Screening, Assessment, Interviewing

Pros and Cons to Rehiring Former Employees

Would you rehire an employee who previously quit? What if he or she was laid off? Does your answer change if the employee left many years ago? What if that person was fired?

These are questions that many HR professionals are facing, especially in a tight job market where there are fewer applicants for any given vacancy than in years past. A significant portion of employees who leave an organization would consider coming back under the right circumstances, and there are plenty of benefits for the organization to consider. However, there are drawbacks, too. Let’s take a look at some of the pros and cons to rehiring former employees.

Pros and Cons to Rehiring Former Employees

Here are some of the potential advantages in rehiring an individual who has worked for your organization before:

  • The individual already knows a lot about the company culture and expectations. He or she also already knows a lot about the customers and working environment.
  • Depending on how long it has been since the individual left (and how much has changed), he or she likely still knows a lot about the organization’s systems and procedures. This may mean it takes less time to get up to speed and to full productivity. This is especially relevant for jobs with specialized skill sets that require a lot of training.
  • You already know a lot about how this individual is likely to perform and what strengths and weaknesses are in reality. There are fewer risks.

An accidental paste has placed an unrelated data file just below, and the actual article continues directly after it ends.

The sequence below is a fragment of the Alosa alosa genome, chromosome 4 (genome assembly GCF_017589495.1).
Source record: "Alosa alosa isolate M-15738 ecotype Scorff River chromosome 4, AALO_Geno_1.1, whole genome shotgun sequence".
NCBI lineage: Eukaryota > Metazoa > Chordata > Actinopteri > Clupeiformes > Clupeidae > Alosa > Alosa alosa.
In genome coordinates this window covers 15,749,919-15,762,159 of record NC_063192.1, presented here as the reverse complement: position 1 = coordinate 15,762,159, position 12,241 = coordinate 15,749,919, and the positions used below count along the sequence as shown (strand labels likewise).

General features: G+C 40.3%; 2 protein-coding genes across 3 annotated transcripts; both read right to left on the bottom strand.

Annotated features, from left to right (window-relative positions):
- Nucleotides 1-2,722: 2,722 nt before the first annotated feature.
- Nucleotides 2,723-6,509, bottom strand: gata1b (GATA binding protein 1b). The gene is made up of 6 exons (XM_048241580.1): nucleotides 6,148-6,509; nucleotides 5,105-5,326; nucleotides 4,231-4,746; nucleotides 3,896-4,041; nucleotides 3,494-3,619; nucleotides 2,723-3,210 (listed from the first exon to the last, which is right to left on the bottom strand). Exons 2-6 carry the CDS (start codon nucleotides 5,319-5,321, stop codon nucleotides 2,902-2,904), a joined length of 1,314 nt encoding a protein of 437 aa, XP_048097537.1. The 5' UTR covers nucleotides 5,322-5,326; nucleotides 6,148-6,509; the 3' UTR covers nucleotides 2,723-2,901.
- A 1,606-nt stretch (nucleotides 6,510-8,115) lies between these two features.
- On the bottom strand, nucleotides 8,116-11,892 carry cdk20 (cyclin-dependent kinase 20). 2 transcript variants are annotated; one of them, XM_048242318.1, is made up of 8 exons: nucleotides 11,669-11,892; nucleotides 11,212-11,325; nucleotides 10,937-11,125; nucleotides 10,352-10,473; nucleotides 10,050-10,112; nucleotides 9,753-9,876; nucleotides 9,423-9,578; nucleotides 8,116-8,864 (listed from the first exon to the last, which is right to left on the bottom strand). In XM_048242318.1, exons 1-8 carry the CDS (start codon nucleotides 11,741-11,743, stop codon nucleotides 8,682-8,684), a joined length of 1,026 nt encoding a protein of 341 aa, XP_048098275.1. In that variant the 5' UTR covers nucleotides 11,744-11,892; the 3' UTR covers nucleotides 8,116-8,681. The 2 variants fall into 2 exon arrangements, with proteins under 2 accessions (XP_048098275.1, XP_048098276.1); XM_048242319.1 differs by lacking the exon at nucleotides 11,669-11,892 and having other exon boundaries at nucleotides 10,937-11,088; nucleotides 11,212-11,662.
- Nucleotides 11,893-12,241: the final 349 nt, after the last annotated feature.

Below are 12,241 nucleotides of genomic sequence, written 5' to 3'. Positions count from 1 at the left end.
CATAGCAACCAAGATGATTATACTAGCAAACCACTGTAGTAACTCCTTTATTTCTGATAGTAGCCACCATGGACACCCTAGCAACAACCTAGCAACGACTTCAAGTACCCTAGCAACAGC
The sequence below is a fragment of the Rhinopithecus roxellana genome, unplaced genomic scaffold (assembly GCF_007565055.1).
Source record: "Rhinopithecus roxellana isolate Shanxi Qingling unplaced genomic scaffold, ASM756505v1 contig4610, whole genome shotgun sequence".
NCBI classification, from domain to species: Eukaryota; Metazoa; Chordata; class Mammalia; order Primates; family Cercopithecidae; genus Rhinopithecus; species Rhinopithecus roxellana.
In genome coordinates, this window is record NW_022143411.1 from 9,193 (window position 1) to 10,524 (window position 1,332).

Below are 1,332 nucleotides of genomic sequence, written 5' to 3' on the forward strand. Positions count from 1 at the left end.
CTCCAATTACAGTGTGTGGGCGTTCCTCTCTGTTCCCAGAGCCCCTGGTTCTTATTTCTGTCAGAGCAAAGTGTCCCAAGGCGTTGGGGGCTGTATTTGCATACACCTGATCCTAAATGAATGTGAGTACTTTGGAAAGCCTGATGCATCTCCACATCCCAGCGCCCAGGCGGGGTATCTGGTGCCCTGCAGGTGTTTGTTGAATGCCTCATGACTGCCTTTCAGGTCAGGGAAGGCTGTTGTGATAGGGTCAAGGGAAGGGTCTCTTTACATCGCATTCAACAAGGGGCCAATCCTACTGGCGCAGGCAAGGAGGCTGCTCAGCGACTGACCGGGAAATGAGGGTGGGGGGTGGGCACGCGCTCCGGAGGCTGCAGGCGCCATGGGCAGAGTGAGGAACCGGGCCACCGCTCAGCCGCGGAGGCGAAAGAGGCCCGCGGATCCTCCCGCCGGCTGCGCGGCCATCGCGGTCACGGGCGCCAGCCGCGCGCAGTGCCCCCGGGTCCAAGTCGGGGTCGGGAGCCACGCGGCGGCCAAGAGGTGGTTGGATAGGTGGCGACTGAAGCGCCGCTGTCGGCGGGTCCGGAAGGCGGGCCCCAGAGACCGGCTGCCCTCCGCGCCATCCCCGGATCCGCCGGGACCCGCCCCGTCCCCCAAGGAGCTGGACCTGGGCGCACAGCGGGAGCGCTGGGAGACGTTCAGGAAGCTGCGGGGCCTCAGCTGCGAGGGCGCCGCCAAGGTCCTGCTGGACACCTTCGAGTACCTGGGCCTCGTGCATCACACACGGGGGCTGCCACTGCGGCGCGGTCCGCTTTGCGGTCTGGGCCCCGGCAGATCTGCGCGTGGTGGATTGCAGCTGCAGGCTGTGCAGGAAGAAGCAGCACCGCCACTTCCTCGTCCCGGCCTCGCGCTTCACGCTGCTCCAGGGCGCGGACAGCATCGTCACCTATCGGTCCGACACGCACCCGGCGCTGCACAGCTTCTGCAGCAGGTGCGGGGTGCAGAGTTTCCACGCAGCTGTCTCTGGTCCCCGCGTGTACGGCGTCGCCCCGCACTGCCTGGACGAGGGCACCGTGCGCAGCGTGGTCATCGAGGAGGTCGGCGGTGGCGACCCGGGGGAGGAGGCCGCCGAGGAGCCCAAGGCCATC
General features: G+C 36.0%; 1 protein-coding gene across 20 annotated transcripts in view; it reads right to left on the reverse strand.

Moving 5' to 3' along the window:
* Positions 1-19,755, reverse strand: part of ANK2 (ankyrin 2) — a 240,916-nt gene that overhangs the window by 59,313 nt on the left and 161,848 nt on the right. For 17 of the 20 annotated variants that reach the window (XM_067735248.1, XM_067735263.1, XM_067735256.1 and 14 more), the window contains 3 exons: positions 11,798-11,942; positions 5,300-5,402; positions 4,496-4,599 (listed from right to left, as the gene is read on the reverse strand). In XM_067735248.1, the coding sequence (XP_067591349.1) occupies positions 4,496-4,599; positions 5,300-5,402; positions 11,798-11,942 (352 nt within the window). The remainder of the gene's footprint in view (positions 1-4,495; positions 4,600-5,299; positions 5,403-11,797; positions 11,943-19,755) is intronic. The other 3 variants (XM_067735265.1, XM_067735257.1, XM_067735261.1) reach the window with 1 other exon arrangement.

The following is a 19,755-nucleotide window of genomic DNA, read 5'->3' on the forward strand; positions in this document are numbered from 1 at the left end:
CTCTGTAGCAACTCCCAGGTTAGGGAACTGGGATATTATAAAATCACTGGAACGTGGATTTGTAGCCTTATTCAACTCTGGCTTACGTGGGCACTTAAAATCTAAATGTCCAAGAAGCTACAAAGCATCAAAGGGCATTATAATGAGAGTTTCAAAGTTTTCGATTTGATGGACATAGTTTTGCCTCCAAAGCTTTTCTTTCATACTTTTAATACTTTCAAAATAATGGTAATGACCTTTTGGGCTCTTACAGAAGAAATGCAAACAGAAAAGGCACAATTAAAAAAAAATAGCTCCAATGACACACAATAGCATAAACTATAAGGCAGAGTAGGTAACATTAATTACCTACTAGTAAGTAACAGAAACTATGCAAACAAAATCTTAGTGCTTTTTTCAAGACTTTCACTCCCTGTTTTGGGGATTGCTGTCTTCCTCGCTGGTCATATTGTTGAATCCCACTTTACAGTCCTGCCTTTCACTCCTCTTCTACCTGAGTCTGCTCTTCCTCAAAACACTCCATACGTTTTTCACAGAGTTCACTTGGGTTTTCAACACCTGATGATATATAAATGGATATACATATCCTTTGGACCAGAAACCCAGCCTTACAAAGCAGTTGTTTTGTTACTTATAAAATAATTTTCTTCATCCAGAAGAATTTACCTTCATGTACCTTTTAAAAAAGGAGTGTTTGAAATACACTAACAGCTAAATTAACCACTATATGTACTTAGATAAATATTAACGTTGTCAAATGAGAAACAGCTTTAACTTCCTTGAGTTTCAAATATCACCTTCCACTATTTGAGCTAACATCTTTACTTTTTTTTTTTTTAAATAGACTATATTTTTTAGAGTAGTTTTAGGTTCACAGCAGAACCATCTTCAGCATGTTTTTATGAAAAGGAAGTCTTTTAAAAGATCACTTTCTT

• The entire recruiting process may be significantly cheaper, depending on how you discover that this individual is interested in returning.
  • It may be an opportunity to bring back a star employee who left in the past.
  • The individual may be bringing back not only the knowledge set gained from having worked there in the past but also new experiences and skills that may be beneficial to the organization.
  • Morale may be boosted if current employees see that the organization is willing to bring back someone who worked there before, as it could show a commitment to the individual. This can be true even if that individual was fired (rather than quit)—as long as the firing was not for a reason that gives people pause now.

Despite all of these advantages, there are also potential drawbacks. Here are a few:

  • The individual may expect a significant amount of pay to be enticed to return.
  • There could be lingering personnel issues (such as disputes or misunderstandings with former coworkers) that quickly come back to the forefront.
  • This individual may be seen as more of a turnover risk since he or she has left in the past, especially if the reasons for the departure are still problems that have not been addressed. This may mean this new hire is a short-lived addition to the workforce.

Tomorrow we’ll look at a few more considerations when it comes to rehiring a former employee.

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